L.A. Story makes its Blu-Ray debut with a 1080p transfer that is quite striking and represents a big step up in quality from the dated DVD. While I have no specific details about the transfer, this could possibly be from a new master as it shows no major signs of age-related wear and tear. For the majority of the film, the transfer looks incredibly clear and detailed with only a couple of shots exhibiting a bit of excessive softness. The transfer is naturally filmic with some impressive detail in the production design and texture of clothing. Colors stand out in a really pleasing manner with bright, vivid hues leaping off the screen in almost every scene. Black levels are pleasing in their depth with not much in the way of crush present. There are no specks of print damage present in the transfer. Overall, I was quite impressed by how strong the presentation was from beginning to end.
Lionsgate Home Entertainment brings us this new Blu-Ray with both a lossless DTS-HD 2.0 and 5.1 Master Audio mix that does everything it needs to do really well. From the opening moments, the sounds of the city along with the soundtrack brings nuanced life to the rear speakers. The movie features a lovely score as well as many thematically important songs which sound great within the mix. The dialogue holds up quite nicely, coming though clearly without being stepped on by the music or sound effects. The environmental effects are delineated nicely and given a dynamic placement throughout the speakers. The film features a few stray sequences that allow the low end to show off, but it is not a standout in that regard. This is a track that was way more dynamic than you might expect. Fans of the film should be perfectly pleased.
- O2BNLA – Mick Jackson’s L.A. Stories: A new 24-minute interview with director Mick Jackson in which he discusses his journey to directing this film including his initial reluctance, this story as a love letter for Steve Martin to his wife, the English sensibility he wanted to bring to this story, the various cameo performances, storylines that he reluctantly had to cut with John Lithgow, the legacy of this film and more. This is a truly excellent addition to this release.
- The Story Of L.A. Story: An archival 13-minute featurette in which the cast and creative team discuss the development and production of the film, the performance of Steve Martin, the film’s premiere and more.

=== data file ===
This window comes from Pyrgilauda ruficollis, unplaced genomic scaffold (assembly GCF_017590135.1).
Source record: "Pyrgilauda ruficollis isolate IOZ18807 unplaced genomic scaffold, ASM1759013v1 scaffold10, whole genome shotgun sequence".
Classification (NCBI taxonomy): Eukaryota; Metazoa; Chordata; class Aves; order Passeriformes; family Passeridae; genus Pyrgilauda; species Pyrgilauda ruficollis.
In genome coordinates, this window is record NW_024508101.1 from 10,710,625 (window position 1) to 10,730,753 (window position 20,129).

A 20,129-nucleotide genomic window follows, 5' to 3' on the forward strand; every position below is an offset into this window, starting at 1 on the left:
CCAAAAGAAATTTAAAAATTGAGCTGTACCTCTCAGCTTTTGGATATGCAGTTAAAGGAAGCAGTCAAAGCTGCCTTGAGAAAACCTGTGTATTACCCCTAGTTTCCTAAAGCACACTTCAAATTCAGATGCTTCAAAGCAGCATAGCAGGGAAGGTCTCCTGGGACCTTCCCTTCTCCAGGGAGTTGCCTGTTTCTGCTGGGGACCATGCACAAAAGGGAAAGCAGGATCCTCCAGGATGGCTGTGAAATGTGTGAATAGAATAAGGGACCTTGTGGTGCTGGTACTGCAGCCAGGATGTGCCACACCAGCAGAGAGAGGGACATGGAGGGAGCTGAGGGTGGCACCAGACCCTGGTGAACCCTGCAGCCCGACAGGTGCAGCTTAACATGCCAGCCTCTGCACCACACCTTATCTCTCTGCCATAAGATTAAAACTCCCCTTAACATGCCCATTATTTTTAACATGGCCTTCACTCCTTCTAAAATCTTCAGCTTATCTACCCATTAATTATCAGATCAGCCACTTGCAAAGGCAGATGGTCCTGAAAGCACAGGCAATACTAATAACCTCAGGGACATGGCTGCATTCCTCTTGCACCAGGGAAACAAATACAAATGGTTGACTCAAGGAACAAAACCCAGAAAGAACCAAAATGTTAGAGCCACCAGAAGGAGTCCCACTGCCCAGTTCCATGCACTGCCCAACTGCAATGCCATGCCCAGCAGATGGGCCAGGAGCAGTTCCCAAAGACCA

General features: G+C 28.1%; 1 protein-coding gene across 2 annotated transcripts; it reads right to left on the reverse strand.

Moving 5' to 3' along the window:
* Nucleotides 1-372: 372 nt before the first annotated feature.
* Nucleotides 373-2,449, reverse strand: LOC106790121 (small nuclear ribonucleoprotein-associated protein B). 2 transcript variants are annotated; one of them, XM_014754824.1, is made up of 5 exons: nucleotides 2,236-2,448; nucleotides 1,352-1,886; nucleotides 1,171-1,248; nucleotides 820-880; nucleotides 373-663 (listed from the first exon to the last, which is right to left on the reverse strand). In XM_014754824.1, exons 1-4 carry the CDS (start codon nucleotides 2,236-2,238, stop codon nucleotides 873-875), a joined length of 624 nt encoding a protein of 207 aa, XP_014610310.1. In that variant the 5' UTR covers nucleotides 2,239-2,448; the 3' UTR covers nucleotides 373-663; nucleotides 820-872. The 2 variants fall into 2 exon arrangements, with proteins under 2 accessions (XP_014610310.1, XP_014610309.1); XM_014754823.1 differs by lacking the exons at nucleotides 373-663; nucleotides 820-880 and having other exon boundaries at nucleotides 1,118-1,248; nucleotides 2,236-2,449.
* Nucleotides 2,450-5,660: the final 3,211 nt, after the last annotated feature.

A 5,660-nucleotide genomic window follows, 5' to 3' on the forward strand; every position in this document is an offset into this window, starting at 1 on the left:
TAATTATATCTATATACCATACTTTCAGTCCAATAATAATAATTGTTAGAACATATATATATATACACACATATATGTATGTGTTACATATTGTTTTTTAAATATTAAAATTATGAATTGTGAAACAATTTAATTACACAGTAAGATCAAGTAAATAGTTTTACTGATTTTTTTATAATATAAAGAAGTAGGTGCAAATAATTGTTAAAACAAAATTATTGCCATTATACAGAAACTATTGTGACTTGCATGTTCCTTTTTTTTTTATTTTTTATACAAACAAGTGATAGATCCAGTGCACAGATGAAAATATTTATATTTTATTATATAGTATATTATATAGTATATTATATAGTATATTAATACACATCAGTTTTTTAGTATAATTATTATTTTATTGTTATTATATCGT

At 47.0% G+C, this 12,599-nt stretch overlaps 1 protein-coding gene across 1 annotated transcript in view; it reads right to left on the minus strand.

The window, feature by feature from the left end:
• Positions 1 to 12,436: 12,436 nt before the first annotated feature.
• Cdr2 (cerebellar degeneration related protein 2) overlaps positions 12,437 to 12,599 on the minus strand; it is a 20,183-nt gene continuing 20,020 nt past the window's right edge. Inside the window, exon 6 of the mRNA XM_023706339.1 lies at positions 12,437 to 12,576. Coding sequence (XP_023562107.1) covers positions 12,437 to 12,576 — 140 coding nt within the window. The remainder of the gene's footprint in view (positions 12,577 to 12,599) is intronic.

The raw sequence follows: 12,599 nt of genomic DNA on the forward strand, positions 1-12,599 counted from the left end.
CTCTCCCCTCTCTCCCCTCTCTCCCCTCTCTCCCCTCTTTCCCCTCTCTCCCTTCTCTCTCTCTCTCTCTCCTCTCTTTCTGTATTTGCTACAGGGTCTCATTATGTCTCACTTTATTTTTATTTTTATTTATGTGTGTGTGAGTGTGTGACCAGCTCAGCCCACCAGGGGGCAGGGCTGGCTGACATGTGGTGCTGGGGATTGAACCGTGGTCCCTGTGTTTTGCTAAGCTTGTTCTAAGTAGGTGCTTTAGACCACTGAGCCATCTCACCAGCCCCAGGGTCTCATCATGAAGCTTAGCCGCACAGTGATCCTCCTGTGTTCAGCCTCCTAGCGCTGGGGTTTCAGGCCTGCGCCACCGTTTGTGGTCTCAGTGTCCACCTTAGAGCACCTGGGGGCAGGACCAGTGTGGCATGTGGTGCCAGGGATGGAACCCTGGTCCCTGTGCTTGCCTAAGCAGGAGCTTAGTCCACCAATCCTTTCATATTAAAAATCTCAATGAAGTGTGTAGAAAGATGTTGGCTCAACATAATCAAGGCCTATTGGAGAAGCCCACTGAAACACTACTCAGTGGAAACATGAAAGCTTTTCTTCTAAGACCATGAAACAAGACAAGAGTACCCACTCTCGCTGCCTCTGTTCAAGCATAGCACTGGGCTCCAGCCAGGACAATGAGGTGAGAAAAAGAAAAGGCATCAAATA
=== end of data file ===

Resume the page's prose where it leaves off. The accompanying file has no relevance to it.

- The L.A. Of L.A. Story: A 16-minute piece in which Production Designer Lawrence Miller takes you through the various locations utilized in the film while offering some interesting tidbits about each place.
- Deleted Scenes And Outtakes: 18 scenes totaling 21 minutes of unused material are provided here in different levels of quality. There are some fun moments in here including more fun cameos from Scott Bakula, John Lithgow and more.
- 1991 EPK: A six-minute vintage promotional piece in which the cast and creatives discuss the film in broad terms.
- Trailers: The disc provides the Teaser Trailer (1:48) and Theatrical Trailer (1:18).
- TV Spots: Six TV spots totaling four minutes are provided here.
L.A. Story is an incredibly charming story from Steve Martin which manages to be both personal and incredibly funny. There is a magical quality to the narrative that allows the more absurd humor to land squarely in the bullseye. Martin puts forth a great performance, but the entire ensemble shines just as bright in roles big and small. Lionsgate Home Entertainment has released a Blu-Ray featuring a really strong A/V presentation and a nice assortment of special features. Fans of the film should be thrilled to finally be able to own this one in HD. Recommended
L.A. Story is currently available to purchase on Blu-Ray and Digital.
Note: Images presented in this review are not reflective of the image quality of the Blu-Ray.
Disclaimer: Lionsgate Home Entertainment has supplied a copy of this disc free of charge for review purposes. All opinions in this review are the honest reactions of the author.
Dillon is most comfortable sitting around in a theatre all day watching both big budget and independent movies.